Unwed fathers may be at a disadvantage. If a man's relationship with his former partner is strained, a father may not even realize he has a child. When he discovers he is a father, he may not understand that he has certain rights that must be protected if he hopes to establish a bond with the child or obtain child custody. Along with those rights, however, go important responsibilities.
The unwed father must establish paternity; otherwise, the mother has no obligation to allow him to communicate with the child or make any decisions about the care and well-being of the child. If the mother names the man on the child's birth certificate, the law accepts that he is the biological father. If his name is omitted from the birth certificate, the father can acknowledge paternity by completing the appropriate documentation with the local health department in Tennessee.
It may be necessary for the father to establish paternity by taking a blood test. The mother will have to allow the same test for the child, or the court may order her to do so. Once paternity is established, the father may file for custody rights. He is not likely to obtain full custody if the child's mother is a fit parent. However, he may win shared custody with the right legal assistance.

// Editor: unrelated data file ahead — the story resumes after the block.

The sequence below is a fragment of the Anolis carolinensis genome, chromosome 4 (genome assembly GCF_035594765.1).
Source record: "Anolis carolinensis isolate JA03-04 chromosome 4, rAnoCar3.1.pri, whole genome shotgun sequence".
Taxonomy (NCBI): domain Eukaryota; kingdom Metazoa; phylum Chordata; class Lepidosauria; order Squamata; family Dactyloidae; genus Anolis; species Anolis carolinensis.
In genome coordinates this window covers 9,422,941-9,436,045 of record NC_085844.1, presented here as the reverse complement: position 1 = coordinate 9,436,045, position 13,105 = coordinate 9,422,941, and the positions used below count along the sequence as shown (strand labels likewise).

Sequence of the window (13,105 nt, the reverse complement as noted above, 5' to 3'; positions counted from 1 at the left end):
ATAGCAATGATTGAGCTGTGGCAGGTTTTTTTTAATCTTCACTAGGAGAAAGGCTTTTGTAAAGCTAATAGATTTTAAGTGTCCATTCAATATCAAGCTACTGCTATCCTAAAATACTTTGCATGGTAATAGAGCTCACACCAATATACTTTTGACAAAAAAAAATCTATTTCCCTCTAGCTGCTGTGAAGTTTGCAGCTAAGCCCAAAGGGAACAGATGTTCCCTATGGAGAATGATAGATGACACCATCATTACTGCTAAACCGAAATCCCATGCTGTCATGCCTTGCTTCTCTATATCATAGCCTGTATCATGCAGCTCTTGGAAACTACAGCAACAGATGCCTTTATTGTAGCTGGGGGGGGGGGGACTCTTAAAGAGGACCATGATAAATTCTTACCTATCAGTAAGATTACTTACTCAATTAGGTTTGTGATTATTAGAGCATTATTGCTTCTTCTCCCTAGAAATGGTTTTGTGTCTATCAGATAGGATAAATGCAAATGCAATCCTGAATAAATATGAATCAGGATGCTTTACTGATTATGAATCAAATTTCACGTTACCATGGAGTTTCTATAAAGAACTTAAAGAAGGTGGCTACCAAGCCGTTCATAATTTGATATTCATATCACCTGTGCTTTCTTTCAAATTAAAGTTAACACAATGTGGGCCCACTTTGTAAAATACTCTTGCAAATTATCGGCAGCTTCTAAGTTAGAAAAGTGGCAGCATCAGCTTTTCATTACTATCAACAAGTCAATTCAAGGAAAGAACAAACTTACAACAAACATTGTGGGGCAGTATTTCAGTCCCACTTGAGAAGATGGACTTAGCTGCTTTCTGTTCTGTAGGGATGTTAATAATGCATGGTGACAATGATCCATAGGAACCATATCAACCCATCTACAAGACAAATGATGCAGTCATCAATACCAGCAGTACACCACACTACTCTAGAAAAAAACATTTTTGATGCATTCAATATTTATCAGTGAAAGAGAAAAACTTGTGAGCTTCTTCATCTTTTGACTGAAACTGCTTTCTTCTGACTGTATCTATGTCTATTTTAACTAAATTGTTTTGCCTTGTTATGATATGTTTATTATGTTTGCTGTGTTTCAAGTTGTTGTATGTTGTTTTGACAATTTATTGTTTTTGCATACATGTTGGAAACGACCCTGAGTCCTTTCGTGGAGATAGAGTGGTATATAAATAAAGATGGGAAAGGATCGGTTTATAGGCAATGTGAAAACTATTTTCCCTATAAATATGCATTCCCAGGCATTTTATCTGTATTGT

Fathers seeking child custody and other parental rights must also realize that along with confirming paternity comes the obligation to financially support the child. Often Tennessee parents can work out an arrangement that the court will approve, but sometimes the attempts to win parental rights become a courtroom battle. In such cases, it is recommended to have the assistance of an experienced attorney from the earliest possible moment in the procedure.
Source: thespruce.com, "What a Father's Rights Are if Not Married", Wayne Parker, Accessed on Dec. 9, 2017